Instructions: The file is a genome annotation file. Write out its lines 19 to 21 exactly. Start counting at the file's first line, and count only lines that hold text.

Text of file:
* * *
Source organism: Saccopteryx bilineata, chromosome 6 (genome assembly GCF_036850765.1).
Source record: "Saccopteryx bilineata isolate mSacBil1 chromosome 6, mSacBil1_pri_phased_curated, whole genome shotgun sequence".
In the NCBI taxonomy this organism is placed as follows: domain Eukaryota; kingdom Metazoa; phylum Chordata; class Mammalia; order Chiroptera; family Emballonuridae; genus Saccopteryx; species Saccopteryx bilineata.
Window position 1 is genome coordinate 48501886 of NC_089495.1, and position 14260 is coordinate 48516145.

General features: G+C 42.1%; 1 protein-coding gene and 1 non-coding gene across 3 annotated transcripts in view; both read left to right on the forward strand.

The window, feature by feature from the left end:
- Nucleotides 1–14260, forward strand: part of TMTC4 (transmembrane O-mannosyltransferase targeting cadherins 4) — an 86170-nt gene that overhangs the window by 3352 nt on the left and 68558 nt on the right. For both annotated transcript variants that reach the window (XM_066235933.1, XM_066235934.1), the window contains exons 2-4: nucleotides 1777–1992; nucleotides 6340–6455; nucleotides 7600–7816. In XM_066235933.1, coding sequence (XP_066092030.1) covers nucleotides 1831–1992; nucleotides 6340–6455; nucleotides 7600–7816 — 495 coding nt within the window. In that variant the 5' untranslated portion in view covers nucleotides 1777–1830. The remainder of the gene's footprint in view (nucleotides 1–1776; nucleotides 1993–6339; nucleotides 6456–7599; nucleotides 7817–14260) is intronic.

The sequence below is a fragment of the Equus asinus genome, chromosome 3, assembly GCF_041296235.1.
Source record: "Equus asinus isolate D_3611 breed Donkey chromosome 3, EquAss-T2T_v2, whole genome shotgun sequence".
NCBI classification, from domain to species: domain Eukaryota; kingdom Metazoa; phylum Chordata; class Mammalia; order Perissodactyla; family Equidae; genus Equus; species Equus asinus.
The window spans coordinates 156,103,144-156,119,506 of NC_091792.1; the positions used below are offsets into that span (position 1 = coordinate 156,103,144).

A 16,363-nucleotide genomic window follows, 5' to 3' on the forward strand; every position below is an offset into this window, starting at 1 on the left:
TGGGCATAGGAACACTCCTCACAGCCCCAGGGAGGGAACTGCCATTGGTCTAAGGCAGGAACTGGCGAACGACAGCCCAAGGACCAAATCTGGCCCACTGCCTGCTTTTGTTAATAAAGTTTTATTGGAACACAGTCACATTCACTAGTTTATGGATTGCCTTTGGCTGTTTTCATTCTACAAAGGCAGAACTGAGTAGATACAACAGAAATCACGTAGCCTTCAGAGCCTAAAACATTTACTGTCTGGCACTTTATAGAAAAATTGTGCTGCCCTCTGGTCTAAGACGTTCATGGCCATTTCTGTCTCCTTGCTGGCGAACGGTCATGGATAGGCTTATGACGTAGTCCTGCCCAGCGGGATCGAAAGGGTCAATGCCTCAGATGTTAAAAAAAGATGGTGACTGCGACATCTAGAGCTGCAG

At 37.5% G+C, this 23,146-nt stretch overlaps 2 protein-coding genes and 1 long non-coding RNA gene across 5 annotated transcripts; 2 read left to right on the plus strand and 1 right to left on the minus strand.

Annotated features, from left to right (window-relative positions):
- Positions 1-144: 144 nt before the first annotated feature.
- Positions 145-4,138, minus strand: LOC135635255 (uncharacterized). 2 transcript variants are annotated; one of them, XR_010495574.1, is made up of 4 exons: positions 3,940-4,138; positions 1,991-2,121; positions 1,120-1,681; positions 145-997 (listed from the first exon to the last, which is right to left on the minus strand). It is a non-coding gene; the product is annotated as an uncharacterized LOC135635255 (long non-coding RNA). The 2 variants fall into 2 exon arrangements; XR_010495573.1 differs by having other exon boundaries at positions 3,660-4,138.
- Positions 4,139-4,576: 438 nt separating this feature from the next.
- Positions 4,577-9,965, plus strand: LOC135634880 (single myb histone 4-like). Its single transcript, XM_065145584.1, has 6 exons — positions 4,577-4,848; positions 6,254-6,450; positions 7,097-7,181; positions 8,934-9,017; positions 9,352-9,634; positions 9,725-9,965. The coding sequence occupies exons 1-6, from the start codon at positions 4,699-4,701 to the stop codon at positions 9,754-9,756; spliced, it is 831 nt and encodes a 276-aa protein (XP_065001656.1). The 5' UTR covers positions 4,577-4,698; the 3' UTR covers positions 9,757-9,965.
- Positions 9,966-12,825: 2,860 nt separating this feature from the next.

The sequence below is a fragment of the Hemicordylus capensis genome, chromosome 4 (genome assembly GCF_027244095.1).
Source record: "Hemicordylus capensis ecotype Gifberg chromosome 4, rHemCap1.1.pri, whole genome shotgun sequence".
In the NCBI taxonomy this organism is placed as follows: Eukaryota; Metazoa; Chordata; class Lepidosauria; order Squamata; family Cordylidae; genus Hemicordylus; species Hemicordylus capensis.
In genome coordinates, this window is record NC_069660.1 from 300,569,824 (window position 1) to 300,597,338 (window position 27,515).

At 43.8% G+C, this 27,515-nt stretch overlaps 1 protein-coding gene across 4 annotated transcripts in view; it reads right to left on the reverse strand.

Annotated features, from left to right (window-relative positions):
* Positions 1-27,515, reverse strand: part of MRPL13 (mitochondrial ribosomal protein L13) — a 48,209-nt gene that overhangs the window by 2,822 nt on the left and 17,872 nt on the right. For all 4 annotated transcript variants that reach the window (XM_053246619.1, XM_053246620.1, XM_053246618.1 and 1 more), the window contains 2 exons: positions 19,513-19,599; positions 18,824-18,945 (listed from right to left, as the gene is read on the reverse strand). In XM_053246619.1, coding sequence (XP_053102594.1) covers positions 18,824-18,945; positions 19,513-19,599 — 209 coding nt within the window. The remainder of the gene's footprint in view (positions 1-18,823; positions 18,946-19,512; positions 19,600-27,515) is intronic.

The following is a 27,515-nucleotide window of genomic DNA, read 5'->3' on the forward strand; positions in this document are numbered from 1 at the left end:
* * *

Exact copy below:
- Positions 4,577-9,965, plus strand: LOC135634880 (single myb histone 4-like). Its single transcript, XM_065145584.1, has 6 exons — positions 4,577-4,848; positions 6,254-6,450; positions 7,097-7,181; positions 8,934-9,017; positions 9,352-9,634; positions 9,725-9,965. The coding sequence occupies exons 1-6, from the start codon at positions 4,699-4,701 to the stop codon at positions 9,754-9,756; spliced, it is 831 nt and encodes a 276-aa protein (XP_065001656.1). The 5' UTR covers positions 4,577-4,698; the 3' UTR covers positions 9,757-9,965.
- Positions 9,966-12,825: 2,860 nt separating this feature from the next.

The sequence below is a fragment of the Hemicordylus capensis genome, chromosome 4 (genome assembly GCF_027244095.1).